After giving a speech in LSU’s practice facility, Seimone Augustus second-lined to history.
“In true Louisiana fashion, the Augustus family has a special surprise for Seimone,” read public address announcer Dan Borne.
Unbeknownst to Augustus, a brass band appeared and the celebration began, as she danced her way to become the first female athlete in school history to get a statue.
In true Louisiana fashion, Seimone Augustus second lines out to her statue unveiling ceremony. pic.twitter.com/ZPmvPVXJH1
— Harrison Valentine (@HValentineLSU) January 15, 2023
Waiting for her outside was a sea of purple and gold, with almost every brick between the LSU Gymnastics facility and the PMAC covered by Tiger fans eager to support one of their own.
It’s only fitting that Augustus, who lifted the program to unprecedented levels, received unprecedented support.
“I just want to say thank you to everybody,” Augustus said. “It looks like all of Baton Rouge is here. This feels good. I had a teammate who used to say I didn’t do this by myself. Clearly with everyone here, I didn’t.”
The countdown began, the cover was removed, and her legacy was cemented, joining Bob Pettit, Shaquille O’Neal and Pete Maravich in the plaza for eternity.
“I hope I’ve made you all proud,” said Augustus. “To my Baton Rouge family, my LSU family, my Louisiana family, I love you.”
Standing beside her was Kim Mulkey, who just 375 days ago, had nothing but a vision when she walked into the Courtside Club press room, demanding Augustus get a statue one day.
Today, that vision became reality.
Before the unveiling, Augustus addressed families, alumni, media and athletic department staff at a reception in the practice facility.
Overlooking her speech was a mural of the late, great Sue Gunter, as she reflected upon the memories that made her time at LSU so unforgettable.
It wasn’t the facilities, nutrition centers, or even the victories that Augustus remembers. It’s the relationships, the support, the work, and the people that, like the statue revealed today, stand the test of time.
With Seimone at podium on day her statue being unveiled on @lsu campus, can’t help but see Coach Gunter in backdrop of this picture appearing to watch Seimone’s speech… pretty cool. @LSUwbkb @LSUsports pic.twitter.com/j5AFcEK9m0
— Michael Bonnette (@LSUBonnette) January 15, 2023
But, on this historic day for LSU women’s basketball, it’s hard to not think about Gunter and her impact on one of the school’s most iconic and decorated athletes.
In April of 2002, Gunter and assistant coach Bob Starkey – also an assistant on Mulkey’s current staff – sat in front of the television waiting for the Capitol High superstar to make her college decision.
Admittedly, they had no idea where she was headed, as the anticipation grew inside their coaches lounge. But when Augustus took the podium wearing Tennessee orange, the announcement quickly felt anticlimactic.
“I will not repeat what Coach Gunter said,” Starkey joked.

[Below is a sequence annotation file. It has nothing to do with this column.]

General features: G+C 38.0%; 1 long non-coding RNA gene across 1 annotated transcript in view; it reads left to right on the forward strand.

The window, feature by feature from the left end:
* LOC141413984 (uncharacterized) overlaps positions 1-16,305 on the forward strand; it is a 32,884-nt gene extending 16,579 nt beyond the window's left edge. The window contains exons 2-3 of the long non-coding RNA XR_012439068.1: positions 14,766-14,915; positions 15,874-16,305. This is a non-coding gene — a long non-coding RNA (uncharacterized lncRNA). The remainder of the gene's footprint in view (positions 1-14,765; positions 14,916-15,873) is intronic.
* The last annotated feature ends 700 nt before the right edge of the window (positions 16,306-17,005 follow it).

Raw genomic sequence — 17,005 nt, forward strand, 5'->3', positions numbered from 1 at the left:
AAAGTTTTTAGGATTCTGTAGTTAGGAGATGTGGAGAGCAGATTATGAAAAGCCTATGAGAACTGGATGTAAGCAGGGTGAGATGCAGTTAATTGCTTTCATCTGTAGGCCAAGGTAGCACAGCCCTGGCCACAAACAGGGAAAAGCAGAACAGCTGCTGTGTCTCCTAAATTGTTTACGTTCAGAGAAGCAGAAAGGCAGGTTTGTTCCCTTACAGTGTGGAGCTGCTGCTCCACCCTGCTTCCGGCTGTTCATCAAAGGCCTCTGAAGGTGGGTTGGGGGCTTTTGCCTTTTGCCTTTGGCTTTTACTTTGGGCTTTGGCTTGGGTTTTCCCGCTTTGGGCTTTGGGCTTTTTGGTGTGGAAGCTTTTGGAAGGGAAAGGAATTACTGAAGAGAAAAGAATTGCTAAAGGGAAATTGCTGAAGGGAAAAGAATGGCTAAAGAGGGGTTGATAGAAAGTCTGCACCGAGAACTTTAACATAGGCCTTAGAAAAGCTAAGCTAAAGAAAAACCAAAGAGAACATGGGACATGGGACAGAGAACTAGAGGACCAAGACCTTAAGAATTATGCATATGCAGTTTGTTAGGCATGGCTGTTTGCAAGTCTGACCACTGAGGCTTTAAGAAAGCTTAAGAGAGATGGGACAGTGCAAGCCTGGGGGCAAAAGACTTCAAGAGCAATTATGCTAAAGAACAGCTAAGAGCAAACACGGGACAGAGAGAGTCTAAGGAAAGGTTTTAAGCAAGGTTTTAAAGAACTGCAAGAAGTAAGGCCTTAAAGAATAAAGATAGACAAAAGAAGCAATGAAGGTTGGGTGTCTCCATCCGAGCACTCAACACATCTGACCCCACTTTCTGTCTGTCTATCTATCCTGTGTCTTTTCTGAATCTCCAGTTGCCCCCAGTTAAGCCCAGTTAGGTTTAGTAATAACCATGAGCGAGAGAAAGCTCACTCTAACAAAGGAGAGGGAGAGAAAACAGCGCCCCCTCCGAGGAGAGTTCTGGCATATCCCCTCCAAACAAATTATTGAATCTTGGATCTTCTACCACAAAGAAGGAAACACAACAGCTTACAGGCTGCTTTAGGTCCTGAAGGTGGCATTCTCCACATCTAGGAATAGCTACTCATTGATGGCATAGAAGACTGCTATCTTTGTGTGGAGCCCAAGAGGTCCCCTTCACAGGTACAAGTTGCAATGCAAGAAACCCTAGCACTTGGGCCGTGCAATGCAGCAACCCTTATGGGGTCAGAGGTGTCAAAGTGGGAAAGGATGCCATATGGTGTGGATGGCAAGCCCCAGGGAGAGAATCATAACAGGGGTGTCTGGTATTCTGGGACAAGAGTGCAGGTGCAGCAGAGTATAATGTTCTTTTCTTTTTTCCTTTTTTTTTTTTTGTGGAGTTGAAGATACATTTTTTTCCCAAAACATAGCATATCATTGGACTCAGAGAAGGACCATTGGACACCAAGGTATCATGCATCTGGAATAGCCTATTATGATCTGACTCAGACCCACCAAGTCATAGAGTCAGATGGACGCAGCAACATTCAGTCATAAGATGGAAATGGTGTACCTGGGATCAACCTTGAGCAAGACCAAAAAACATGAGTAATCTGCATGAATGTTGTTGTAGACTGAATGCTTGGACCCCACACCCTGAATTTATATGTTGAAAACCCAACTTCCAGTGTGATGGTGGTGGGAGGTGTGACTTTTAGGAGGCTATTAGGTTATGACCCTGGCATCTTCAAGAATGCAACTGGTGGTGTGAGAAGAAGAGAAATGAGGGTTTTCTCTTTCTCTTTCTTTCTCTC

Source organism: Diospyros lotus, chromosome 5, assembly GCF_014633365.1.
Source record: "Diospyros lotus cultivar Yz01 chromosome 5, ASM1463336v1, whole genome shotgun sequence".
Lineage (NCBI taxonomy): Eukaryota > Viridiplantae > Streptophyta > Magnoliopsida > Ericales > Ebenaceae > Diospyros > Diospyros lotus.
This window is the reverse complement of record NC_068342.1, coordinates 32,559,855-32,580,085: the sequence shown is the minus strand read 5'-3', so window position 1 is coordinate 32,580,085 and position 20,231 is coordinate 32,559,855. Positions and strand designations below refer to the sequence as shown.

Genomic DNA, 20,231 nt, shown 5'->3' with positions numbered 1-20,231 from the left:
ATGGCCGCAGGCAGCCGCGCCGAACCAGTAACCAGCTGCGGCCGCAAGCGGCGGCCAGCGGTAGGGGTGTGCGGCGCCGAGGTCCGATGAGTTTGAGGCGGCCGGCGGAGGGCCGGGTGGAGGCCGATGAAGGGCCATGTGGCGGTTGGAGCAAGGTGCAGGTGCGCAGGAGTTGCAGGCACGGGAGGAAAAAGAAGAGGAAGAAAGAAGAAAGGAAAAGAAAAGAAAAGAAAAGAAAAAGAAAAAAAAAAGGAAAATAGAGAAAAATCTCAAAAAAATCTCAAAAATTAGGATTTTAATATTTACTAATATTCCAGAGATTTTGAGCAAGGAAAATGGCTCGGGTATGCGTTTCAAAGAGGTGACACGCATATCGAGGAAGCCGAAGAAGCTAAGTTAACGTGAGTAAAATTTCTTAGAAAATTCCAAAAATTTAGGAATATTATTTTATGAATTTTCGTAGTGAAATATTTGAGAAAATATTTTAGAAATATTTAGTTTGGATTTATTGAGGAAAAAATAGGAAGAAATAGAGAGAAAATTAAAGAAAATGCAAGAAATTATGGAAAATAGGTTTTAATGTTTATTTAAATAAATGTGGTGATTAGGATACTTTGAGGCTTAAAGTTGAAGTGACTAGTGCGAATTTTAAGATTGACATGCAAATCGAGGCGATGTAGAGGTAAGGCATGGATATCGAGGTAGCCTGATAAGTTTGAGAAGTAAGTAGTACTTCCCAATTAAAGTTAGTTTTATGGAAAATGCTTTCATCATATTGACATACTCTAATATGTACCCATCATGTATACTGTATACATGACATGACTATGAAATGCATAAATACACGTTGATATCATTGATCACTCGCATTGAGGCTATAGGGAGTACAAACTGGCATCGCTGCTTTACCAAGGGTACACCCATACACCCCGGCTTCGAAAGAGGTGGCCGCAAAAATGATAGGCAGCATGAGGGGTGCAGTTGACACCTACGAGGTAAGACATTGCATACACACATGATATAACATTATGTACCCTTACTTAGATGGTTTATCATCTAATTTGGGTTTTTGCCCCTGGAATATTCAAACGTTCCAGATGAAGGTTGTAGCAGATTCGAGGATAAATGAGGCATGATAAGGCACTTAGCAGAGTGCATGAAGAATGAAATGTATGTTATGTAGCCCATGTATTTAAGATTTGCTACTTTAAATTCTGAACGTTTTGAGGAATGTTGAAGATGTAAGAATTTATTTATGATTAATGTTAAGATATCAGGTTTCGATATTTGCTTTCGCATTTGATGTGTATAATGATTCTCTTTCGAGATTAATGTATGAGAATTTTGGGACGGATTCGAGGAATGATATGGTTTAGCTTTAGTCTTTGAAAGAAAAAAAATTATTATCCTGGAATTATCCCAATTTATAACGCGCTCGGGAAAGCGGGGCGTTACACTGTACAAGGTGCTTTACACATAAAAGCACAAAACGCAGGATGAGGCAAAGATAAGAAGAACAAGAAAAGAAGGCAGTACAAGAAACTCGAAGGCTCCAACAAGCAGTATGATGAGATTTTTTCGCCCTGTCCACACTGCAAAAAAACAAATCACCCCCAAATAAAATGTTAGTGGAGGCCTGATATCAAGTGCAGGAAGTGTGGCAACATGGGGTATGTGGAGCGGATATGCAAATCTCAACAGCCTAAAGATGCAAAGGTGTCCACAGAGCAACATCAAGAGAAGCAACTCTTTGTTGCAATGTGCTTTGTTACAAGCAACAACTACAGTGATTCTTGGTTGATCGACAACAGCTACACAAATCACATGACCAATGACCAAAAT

It was at that moment that Augustus took the microphone and made her commitment: she was staying home.
From expletives to ecstasy, the orange shirt was exchanged for a purple one. They got their girl, who then athletic director Skip Bertman categorized as “the most important recruit in the history of our athletic department.”
“We knew we didn’t just get a great player,” Starkey said, “we knew our program was getting ready to change forever.”
When people ask Starkey for his favorite Seimone Augustus moments, his response usually surprises people. It wasn’t the games, although he remembers those, too. It was the practices. It was her obsession with being great and her understanding of the responsibility that comes with greatness. She didn’t just make the players better, Starkey says, she made the coaches better, forcing the staff to elevate the way they were teaching because they had never coached anybody like Augustus before.
“She changed the culture of our program by being a great competitor every single day in practice,” Starkey said. “People ask for my favorite Seimone moments and it’s practice, not games. Practices were amazing and it’s because she set the temperature.”
Her resume is undeniable, which includes 2,702 collegiate points, a No. 1 overall draft selection, a 15-year professional career, winning four championships, a 2011 WNBA Finals MVP, and three gold medals (2008, 2012, 2016) as a member of the United States Olympic Team.
“So deserving,” said Mulkey. “She’s a Baton Rouge girl that stayed at home. She’s never forgotten where she’s come from. I’m happy for her, happy for our program, I’m happy for LSU and I’m happy for Louisiana.”
Mulkey remembers recruiting Augustus from her days at Louisiana Tech. She remembers a quiet, soft-spoken Augustus whose talent was loud and clear. But, even as an in-state school, Mulkey knew Baton Rouge was where her heart lied. When it came to the recruiting process, it was no different: home is where the heart is, and LSU was home.
“Baton Rouge was home to her,” Mulkey said. “Family was important. I knew it would be tough. Honestly, I never thought we were in it. In my heart of hearts, I could never see her not playing for LSU.”
Written on the wall inside the practice facility reads: “respect the past and embrace the future.” Sunday at the PMAC embodied that creed as LSU respected its past in a monumental way, while embracing its future with a win over Auburn to move to 18-0 on the season – the best start in program history.
I C O N I C pic.twitter.com/8IcTwSzMl1
— LSU Women's Basketball (@LSUwbkb) January 15, 2023
But today, Augustus says, was a celebration of everyone.
For women’s athletics.
For Baton Rouge.
Today, her legacy was cemented. Forever.